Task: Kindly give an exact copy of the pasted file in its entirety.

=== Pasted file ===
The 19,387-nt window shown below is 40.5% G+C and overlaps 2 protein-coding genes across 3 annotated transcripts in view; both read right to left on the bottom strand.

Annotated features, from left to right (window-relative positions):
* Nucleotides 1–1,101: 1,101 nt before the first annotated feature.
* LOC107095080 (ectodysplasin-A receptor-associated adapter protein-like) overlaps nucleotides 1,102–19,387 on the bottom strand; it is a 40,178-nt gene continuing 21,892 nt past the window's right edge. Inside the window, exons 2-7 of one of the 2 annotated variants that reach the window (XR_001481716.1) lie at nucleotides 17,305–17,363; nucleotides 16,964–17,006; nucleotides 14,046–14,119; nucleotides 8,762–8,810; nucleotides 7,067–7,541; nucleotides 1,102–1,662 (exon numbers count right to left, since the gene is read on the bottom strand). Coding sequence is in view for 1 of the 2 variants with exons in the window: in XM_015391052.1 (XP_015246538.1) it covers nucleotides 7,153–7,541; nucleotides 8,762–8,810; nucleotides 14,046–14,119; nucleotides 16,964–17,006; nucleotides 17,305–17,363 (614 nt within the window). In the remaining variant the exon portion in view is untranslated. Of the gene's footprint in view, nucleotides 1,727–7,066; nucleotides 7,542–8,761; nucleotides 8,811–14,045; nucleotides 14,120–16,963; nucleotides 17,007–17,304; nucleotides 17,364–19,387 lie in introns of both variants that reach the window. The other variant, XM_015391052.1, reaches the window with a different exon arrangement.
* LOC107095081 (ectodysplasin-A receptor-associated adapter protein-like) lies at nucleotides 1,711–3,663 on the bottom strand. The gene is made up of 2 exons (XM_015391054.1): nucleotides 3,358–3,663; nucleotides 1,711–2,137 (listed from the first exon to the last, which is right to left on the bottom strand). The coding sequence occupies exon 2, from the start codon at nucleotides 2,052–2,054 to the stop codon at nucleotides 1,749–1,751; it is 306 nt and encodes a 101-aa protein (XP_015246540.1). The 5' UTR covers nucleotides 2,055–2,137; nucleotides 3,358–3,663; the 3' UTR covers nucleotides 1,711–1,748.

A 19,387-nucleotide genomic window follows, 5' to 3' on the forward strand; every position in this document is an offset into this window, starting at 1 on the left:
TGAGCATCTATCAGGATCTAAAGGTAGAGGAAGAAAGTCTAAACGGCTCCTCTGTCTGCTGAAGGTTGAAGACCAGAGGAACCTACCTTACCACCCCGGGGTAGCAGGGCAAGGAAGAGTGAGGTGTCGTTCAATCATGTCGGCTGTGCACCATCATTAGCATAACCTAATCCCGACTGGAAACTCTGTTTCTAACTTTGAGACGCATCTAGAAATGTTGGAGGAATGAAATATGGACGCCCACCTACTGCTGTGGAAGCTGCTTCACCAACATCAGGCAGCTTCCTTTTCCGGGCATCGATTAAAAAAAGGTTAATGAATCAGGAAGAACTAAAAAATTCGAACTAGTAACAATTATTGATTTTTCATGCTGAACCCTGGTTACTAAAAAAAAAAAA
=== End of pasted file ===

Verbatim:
The 19,387-nt window shown below is 40.5% G+C and overlaps 2 protein-coding genes across 3 annotated transcripts in view; both read right to left on the bottom strand.

Annotated features, from left to right (window-relative positions):
* Nucleotides 1–1,101: 1,101 nt before the first annotated feature.
* LOC107095080 (ectodysplasin-A receptor-associated adapter protein-like) overlaps nucleotides 1,102–19,387 on the bottom strand; it is a 40,178-nt gene continuing 21,892 nt past the window's right edge. Inside the window, exons 2-7 of one of the 2 annotated variants that reach the window (XR_001481716.1) lie at nucleotides 17,305–17,363; nucleotides 16,964–17,006; nucleotides 14,046–14,119; nucleotides 8,762–8,810; nucleotides 7,067–7,541; nucleotides 1,102–1,662 (exon numbers count right to left, since the gene is read on the bottom strand). Coding sequence is in view for 1 of the 2 variants with exons in the window: in XM_015391052.1 (XP_015246538.1) it covers nucleotides 7,153–7,541; nucleotides 8,762–8,810; nucleotides 14,046–14,119; nucleotides 16,964–17,006; nucleotides 17,305–17,363 (614 nt within the window). In the remaining variant the exon portion in view is untranslated. Of the gene's footprint in view, nucleotides 1,727–7,066; nucleotides 7,542–8,761; nucleotides 8,811–14,045; nucleotides 14,120–16,963; nucleotides 17,007–17,304; nucleotides 17,364–19,387 lie in introns of both variants that reach the window. The other variant, XM_015391052.1, reaches the window with a different exon arrangement.
* LOC107095081 (ectodysplasin-A receptor-associated adapter protein-like) lies at nucleotides 1,711–3,663 on the bottom strand. The gene is made up of 2 exons (XM_015391054.1): nucleotides 3,358–3,663; nucleotides 1,711–2,137 (listed from the first exon to the last, which is right to left on the bottom strand). The coding sequence occupies exon 2, from the start codon at nucleotides 2,052–2,054 to the stop codon at nucleotides 1,749–1,751; it is 306 nt and encodes a 101-aa protein (XP_015246540.1). The 5' UTR covers nucleotides 2,055–2,137; nucleotides 3,358–3,663; the 3' UTR covers nucleotides 1,711–1,748.

A 19,387-nucleotide genomic window follows, 5' to 3' on the forward strand; every position in this document is an offset into this window, starting at 1 on the left:
TGAGCATCTATCAGGATCTAAAGGTAGAGGAAGAAAGTCTAAACGGCTCCTCTGTCTGCTGAAGGTTGAAGACCAGAGGAACCTACCTTACCACCCCGGGGTAGCAGGGCAAGGAAGAGTGAGGTGTCGTTCAATCATGTCGGCTGTGCACCATCATTAGCATAACCTAATCCCGACTGGAAACTCTGTTTCTAACTTTGAGACGCATCTAGAAATGTTGGAGGAATGAAATATGGACGCCCACCTACTGCTGTGGAAGCTGCTTCACCAACATCAGGCAGCTTCCTTTTCCGGGCATCGATTAAAAAAAGGTTAATGAATCAGGAAGAACTAAAAAATTCGAACTAGTAACAATTATTGATTTTTCATGCTGAACCCTGGTTACTAAAAAAAAAAAA